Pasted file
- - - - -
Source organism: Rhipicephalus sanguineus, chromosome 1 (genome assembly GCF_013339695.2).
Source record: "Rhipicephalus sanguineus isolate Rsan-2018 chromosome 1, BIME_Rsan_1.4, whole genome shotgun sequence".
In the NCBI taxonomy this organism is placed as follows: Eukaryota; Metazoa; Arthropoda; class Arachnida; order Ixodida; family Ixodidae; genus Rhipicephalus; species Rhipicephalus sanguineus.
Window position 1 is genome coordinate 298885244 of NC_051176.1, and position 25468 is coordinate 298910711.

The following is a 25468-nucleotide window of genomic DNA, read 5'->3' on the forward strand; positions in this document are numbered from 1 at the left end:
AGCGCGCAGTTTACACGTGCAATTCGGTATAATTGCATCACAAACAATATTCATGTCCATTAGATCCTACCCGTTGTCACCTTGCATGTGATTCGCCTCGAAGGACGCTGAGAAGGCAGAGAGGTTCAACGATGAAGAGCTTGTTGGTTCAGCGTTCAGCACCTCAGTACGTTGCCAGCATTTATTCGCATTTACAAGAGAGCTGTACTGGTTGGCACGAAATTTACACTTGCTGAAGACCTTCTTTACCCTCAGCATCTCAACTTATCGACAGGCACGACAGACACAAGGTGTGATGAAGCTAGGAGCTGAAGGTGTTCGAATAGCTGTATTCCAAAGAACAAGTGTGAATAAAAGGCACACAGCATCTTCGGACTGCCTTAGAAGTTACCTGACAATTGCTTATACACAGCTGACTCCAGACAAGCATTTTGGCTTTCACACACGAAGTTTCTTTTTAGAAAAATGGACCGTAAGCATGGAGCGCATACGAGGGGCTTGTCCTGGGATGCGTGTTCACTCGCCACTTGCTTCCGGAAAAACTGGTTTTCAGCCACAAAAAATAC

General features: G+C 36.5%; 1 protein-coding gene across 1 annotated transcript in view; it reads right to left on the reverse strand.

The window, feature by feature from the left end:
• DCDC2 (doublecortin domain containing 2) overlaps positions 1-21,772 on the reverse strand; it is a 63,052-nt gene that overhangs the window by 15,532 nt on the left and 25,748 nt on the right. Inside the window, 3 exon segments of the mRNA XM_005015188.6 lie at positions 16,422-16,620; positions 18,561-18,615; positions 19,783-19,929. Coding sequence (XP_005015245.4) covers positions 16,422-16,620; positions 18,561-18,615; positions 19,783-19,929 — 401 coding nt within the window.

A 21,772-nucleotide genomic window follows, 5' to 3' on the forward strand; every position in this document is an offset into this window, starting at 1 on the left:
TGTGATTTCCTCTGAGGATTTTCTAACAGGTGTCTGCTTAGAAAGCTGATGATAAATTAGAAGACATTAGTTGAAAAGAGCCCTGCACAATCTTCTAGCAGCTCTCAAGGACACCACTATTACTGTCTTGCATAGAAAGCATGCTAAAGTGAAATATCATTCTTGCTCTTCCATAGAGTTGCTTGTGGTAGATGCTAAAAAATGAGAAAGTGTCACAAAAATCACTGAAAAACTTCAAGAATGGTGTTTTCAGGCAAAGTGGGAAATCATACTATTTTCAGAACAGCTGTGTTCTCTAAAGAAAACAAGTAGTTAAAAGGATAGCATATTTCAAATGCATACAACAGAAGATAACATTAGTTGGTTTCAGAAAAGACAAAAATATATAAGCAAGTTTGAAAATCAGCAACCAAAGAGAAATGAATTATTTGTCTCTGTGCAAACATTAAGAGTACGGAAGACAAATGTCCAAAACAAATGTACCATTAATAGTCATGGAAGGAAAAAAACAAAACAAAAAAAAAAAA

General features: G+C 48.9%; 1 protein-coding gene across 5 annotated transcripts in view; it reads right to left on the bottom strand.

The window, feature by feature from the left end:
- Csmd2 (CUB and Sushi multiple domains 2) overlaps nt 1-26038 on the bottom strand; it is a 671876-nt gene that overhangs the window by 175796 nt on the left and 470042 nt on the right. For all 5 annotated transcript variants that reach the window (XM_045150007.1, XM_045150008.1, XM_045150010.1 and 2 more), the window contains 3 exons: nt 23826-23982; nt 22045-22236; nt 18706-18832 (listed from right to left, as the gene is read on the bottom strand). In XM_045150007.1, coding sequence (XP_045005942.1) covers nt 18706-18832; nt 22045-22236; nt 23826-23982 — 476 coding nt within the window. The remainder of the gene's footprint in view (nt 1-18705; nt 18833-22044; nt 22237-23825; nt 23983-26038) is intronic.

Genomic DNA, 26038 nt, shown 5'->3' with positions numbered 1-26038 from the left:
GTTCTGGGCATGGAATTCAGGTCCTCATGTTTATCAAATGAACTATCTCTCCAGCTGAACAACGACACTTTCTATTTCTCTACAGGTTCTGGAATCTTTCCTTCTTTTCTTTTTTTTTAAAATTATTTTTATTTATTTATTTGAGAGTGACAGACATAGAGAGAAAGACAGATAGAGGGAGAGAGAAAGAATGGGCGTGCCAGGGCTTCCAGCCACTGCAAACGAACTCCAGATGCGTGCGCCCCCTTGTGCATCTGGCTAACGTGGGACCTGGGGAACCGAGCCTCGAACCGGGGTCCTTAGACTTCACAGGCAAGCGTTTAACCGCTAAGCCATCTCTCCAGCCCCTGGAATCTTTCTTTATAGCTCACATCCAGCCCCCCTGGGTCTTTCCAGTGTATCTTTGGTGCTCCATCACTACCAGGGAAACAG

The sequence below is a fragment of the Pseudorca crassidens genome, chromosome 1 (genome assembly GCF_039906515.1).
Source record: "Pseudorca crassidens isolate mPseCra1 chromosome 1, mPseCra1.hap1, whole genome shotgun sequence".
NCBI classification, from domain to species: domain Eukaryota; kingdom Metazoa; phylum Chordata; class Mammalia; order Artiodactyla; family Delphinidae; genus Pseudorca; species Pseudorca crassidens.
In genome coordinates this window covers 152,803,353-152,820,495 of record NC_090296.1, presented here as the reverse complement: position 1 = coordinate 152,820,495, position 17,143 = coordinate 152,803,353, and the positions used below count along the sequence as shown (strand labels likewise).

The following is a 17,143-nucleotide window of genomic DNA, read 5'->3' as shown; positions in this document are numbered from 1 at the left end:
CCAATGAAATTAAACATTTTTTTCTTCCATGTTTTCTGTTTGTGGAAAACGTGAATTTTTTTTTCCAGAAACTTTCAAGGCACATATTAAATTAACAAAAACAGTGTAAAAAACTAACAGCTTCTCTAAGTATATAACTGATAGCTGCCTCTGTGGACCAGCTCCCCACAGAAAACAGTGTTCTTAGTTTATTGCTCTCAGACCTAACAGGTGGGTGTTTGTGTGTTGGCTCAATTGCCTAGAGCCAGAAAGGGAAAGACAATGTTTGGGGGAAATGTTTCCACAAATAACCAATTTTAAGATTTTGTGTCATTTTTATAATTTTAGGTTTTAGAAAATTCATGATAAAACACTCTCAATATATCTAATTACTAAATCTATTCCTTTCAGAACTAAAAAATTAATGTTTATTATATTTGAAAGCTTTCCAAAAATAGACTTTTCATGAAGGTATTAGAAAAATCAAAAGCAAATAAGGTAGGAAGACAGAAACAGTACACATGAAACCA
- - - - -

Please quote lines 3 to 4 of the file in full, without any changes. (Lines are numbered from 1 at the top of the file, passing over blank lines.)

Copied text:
In the NCBI taxonomy this organism is placed as follows: Eukaryota; Metazoa; Arthropoda; class Arachnida; order Ixodida; family Ixodidae; genus Rhipicephalus; species Rhipicephalus sanguineus.
Window position 1 is genome coordinate 298885244 of NC_051176.1, and position 25468 is coordinate 298910711.